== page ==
ASN and CDC’s “Nephrologists Transforming Dialysis Safety” Team Up with Human Factors Engineers to Target Zero Infections in Hemodialysis

  • 1 Alan S. Kliger, MD, is clinical professor of medicine, Yale School of Medicine, and chair, project committee, Nephrologists Transforming Dialysis Safety. Sarah Henrickson Parker, PhD, is senior director, Center for Simulation, Research and Patient Safety, Carilion Clinic; assistant professor, department of biomedical science, Virginia Tech Carilion School of Medicine; and assistant professor of research, Fralin Biomedical Research Institute at Virginia Tech Carilion and department of psychology, Virginia Tech.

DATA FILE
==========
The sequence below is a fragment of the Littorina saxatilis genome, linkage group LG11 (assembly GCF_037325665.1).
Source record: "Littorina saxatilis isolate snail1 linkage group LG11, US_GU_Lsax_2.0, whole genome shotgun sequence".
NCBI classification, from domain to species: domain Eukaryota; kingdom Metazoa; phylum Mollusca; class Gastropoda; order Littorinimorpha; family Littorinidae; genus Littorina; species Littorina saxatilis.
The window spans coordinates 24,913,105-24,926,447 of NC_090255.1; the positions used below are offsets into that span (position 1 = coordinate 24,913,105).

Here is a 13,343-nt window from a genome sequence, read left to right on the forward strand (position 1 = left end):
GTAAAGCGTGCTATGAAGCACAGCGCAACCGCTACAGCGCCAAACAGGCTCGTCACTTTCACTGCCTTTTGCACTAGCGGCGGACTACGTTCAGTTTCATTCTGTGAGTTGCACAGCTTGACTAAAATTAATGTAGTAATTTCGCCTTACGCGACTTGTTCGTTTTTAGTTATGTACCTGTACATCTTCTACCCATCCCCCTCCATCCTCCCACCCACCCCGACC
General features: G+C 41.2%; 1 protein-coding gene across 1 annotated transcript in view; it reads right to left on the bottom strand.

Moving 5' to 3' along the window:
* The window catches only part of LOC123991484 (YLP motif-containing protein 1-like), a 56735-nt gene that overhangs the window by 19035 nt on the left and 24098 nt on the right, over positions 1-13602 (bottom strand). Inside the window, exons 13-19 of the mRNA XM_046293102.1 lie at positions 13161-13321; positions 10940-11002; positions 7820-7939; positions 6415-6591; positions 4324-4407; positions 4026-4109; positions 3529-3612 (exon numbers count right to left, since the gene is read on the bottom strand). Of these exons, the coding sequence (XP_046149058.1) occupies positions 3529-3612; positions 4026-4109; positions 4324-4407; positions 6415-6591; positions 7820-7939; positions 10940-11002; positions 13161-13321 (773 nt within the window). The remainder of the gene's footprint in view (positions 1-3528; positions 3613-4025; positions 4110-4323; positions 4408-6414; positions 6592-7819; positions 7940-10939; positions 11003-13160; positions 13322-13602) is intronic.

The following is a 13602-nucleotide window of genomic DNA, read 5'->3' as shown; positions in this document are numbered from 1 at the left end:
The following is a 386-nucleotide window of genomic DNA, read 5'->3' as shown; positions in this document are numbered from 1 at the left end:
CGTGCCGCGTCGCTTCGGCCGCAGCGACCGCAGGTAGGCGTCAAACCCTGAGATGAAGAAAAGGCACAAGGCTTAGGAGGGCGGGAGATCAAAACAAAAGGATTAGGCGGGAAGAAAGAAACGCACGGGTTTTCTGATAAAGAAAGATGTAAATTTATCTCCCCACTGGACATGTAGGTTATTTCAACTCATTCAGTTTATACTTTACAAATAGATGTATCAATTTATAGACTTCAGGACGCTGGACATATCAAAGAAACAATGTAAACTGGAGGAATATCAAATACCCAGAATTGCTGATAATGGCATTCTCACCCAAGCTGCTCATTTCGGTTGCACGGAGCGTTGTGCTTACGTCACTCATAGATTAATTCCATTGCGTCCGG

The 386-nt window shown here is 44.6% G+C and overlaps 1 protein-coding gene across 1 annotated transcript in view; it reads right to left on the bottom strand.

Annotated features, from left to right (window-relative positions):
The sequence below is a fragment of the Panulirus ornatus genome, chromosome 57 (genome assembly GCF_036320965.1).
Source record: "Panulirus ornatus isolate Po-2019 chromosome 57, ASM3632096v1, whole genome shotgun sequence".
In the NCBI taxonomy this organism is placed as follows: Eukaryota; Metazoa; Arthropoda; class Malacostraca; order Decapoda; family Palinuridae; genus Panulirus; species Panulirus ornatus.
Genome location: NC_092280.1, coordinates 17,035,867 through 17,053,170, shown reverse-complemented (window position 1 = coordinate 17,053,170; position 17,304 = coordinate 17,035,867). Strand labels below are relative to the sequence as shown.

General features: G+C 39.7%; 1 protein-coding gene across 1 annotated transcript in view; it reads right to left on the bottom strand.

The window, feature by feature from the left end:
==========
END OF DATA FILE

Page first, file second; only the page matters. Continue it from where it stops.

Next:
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Each year in the United States, more than 8000 hemodialysis patients die after experiencing sepsis or other serious infectious complications. Of those patients, the highest percentage have infections related to a central venous catheter. Other vascular access sites can also become infected and cause sepsis.

Infections caused by multidrug-resistant organisms are far more common in the dialysis population than in the general population and have a high rate of mortality. Influenza is common and can be deadly in patients receiving dialysis. It has recently been estimated that more than 1000 dialysis patients in the United States die annually of influenza-like